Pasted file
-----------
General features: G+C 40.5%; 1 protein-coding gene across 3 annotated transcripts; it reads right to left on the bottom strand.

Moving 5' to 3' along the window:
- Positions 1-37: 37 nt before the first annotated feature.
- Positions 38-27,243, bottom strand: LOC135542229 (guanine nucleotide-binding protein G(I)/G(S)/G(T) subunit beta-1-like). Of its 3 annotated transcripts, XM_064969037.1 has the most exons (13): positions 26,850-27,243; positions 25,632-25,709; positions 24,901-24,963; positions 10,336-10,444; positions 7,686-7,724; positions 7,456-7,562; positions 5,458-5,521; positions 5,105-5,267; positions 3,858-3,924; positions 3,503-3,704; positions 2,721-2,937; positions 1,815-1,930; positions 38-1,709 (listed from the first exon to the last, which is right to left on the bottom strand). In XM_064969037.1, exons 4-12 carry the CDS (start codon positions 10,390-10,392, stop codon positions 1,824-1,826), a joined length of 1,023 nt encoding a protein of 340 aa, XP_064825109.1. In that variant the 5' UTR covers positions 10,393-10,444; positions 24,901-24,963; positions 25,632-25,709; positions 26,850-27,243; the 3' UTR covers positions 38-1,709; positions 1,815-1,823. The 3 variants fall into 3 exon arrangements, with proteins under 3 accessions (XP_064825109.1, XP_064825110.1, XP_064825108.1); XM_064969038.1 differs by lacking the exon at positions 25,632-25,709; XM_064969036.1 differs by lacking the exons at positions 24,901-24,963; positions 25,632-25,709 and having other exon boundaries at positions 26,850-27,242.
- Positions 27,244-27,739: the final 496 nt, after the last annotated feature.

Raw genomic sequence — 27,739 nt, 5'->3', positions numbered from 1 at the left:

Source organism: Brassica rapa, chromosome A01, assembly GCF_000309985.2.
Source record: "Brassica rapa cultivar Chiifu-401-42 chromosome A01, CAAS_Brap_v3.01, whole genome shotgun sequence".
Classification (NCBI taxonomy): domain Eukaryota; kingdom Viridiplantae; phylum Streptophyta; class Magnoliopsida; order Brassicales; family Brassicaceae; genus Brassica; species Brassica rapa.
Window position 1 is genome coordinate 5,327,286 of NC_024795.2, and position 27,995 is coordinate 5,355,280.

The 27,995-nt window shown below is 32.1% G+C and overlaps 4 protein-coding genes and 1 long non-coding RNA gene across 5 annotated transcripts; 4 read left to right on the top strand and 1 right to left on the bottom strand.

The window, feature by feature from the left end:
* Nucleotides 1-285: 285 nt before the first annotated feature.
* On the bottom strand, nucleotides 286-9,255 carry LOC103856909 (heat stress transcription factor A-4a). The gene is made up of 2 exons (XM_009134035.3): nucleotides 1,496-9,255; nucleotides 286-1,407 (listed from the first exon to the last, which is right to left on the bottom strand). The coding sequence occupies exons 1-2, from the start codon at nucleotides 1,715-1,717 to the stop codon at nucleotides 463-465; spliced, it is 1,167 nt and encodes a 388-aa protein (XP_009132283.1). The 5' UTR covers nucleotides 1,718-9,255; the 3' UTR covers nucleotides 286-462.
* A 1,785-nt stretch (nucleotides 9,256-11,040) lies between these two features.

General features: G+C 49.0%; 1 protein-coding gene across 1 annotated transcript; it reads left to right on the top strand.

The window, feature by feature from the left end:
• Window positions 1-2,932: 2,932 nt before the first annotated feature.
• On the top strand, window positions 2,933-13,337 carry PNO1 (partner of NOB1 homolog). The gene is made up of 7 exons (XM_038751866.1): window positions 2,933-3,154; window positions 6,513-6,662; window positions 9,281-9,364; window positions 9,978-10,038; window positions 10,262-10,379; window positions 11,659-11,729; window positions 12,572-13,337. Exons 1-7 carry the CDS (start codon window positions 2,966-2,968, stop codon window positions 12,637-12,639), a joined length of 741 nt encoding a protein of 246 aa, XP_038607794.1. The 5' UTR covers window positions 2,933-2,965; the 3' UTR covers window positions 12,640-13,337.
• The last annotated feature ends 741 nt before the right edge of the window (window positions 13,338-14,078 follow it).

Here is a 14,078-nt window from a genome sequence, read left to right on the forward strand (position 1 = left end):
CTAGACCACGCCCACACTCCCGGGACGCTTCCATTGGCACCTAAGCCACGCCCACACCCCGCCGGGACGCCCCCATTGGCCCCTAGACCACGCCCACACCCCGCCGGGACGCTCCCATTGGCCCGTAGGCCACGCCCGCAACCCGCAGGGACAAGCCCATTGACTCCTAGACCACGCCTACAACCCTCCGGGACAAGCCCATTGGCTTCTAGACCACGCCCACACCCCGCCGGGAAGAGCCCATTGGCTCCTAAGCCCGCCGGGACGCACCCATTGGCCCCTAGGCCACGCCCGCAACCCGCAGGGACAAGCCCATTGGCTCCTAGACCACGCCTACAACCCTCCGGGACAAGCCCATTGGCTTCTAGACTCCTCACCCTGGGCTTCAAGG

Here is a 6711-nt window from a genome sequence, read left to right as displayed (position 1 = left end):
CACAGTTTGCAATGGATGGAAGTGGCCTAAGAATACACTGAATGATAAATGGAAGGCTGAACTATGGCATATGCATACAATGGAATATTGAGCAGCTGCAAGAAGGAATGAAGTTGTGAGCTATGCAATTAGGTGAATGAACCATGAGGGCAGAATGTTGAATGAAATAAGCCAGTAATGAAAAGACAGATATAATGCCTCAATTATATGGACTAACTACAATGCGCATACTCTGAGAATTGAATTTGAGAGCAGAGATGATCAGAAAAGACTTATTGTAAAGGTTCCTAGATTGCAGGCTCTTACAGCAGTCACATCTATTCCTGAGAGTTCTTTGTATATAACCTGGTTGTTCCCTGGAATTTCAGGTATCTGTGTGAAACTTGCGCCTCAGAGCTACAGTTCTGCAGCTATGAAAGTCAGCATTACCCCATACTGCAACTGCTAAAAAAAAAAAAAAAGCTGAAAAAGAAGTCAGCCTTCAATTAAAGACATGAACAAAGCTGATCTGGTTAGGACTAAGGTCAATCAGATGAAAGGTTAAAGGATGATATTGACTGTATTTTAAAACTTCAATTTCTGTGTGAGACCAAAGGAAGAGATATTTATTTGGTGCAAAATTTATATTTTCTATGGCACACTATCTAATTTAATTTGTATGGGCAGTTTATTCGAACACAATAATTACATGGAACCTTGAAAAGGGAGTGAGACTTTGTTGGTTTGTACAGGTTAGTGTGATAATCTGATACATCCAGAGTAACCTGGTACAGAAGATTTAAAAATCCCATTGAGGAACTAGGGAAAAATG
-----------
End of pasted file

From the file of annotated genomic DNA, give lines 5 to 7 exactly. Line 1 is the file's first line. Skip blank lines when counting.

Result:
- Positions 27,244-27,739: the final 496 nt, after the last annotated feature.

Raw genomic sequence — 27,739 nt, 5'->3', positions numbered from 1 at the left:

Source organism: Brassica rapa, chromosome A01, assembly GCF_000309985.2.